Communication device 318 may generate an encrypted data flow 314 that is transmitted to communication device 348. Communication device 348 and data consuming device 350 are located in substation B 354. Although not illustrated, the encrypted data flow may pass through a variety of intermediate devices before reaching communication device 348. In other words, communication device 318 and communication device 348 may not be in direct communication with one another.
A decryption subsystem 334 may be configured to receive encrypted data packets at 336. Again, communication device 348 is illustrated as including only a decryption subsystem for purposes of simplicity. The data packets may be parsed at 338 to separate the routing information 340 from the payload. The payload may be decrypted, and a packet including the decrypted payload 342 may be assembled at 344. At 346 the packet may be transmitted in an unencrypted data flow 312 to the data consuming device 350.
At 368, the routing and encryption subsystem 362 may determine for each packet whether the data packet is associated with a data flow that is to be encrypted. If the packet is associated with a data flow that is not encrypted, the packet may proceed to 372 and may be transmitted. If the packet is to be encrypted, the packet may be encrypted and encapsulated at 370. In some embodiments, data flows originating from specific devices may be encrypted while data flows from other devices may remain unencrypted. For example, data flow 374 may be selected for encrypted, while data flow 378 remains unencrypted.
As described in connection with
Communication device 360 may generate a flow of encrypted and unencrypted data packets 397 between communication device 360 and communication device 382. Communication device 382 and data consuming devices 396, 399 are located in substation B 354. Although not illustrated, the encrypted data flow may pass through a variety of intermediate devices before reaching communication device 382. In other words, communication device 360 and communication device 382 may not be in direct communication with one another, but rather may be connected through a larger network (not shown).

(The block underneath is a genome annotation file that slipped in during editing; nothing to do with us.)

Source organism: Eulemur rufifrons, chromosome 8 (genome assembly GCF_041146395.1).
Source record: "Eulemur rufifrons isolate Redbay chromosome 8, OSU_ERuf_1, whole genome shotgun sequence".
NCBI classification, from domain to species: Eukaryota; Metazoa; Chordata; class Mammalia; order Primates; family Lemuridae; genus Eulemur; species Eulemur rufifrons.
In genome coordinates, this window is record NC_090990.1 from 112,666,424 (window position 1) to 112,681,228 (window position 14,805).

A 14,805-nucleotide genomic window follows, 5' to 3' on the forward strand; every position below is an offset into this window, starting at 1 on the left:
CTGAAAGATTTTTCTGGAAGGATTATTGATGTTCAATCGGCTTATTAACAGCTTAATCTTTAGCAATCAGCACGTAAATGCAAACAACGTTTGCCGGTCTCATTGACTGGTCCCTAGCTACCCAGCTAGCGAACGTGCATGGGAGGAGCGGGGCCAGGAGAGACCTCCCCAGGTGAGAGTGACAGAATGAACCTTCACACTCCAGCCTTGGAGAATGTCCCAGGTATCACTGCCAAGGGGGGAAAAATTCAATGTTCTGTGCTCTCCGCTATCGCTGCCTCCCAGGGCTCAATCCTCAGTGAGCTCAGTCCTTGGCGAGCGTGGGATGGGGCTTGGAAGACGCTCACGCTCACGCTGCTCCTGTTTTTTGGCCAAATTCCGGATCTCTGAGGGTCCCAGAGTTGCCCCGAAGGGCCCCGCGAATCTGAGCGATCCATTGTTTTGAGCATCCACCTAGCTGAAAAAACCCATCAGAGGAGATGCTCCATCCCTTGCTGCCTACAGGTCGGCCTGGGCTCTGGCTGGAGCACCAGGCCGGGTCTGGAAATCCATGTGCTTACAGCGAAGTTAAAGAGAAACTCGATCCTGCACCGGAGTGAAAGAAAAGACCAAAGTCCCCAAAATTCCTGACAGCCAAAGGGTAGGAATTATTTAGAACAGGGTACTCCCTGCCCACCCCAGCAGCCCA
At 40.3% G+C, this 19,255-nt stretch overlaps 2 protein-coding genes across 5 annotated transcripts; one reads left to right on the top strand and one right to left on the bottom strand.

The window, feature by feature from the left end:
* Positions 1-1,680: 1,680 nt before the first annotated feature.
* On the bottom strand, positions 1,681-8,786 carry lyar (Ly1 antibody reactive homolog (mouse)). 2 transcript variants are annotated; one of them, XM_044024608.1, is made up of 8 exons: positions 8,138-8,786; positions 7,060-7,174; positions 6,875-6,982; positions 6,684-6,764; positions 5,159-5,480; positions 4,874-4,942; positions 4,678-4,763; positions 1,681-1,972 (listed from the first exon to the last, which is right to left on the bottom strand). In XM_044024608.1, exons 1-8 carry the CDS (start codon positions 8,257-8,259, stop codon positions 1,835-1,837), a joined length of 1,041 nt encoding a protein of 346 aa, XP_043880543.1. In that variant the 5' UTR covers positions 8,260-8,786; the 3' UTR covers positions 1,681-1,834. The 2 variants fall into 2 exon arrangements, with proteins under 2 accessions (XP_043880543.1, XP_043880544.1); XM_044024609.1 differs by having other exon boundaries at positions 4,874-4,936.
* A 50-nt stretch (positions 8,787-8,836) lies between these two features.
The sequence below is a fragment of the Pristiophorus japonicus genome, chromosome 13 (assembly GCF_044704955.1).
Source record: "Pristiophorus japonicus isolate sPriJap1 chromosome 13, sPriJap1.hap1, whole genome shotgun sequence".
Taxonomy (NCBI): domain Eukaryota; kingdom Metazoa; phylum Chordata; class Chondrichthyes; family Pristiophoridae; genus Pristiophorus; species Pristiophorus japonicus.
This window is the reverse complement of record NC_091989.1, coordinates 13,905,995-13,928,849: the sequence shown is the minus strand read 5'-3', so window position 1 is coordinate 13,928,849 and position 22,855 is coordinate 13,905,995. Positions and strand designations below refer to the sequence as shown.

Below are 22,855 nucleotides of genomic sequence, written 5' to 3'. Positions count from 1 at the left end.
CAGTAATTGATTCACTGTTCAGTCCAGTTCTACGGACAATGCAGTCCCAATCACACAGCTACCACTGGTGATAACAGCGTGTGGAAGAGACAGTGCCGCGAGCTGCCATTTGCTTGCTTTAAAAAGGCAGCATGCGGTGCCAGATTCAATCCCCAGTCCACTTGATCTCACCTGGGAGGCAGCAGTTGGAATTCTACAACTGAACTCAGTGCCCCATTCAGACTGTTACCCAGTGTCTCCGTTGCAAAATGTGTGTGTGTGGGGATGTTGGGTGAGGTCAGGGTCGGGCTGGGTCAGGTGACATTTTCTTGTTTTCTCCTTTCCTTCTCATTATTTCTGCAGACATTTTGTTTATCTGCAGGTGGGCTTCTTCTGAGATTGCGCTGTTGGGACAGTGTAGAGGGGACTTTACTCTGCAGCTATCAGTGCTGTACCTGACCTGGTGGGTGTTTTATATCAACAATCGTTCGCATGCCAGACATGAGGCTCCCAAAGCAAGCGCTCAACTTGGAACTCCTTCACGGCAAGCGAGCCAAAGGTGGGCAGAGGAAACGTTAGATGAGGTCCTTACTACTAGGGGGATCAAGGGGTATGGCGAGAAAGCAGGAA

A decryption subsystem 334 may be configured to receive the flow encrypted and unencrypted data packets at 386. Again, communication device 384 is illustrated as including only a routing and decryption subsystem 384 for purposes of simplicity. Of course, communication device 384 may also include an encryption subsystem that enables bidirectional communication with communication device 360 or other devices. At 388, routing and decryption subsystem 384 may determine whether each data packet should be decrypted. If a particular packet does not need to be decrypted, the packet may be transmitted at 392. If it is determined at 388 that the packet needs to be decrypted, at 390, the encapsulation may be striped and the packet may be decrypted at 390. After the encapsulation is stripped and the packet is decrypted, the packet may transmitted at 392.
Rule 2 provides that information received from a device having a specific MAC address and destined for a device having a specific MAC address is not encrypted. The data is forwarded to port 2. A rule that permits traffic to pass without encryption may be created under various circumstances consistent with the present disclosure. For example, the rule may be appropriate where the communications remain within a physically controlled area (e.g., are confined to the same substation), or where the data has a low priority or low security risk.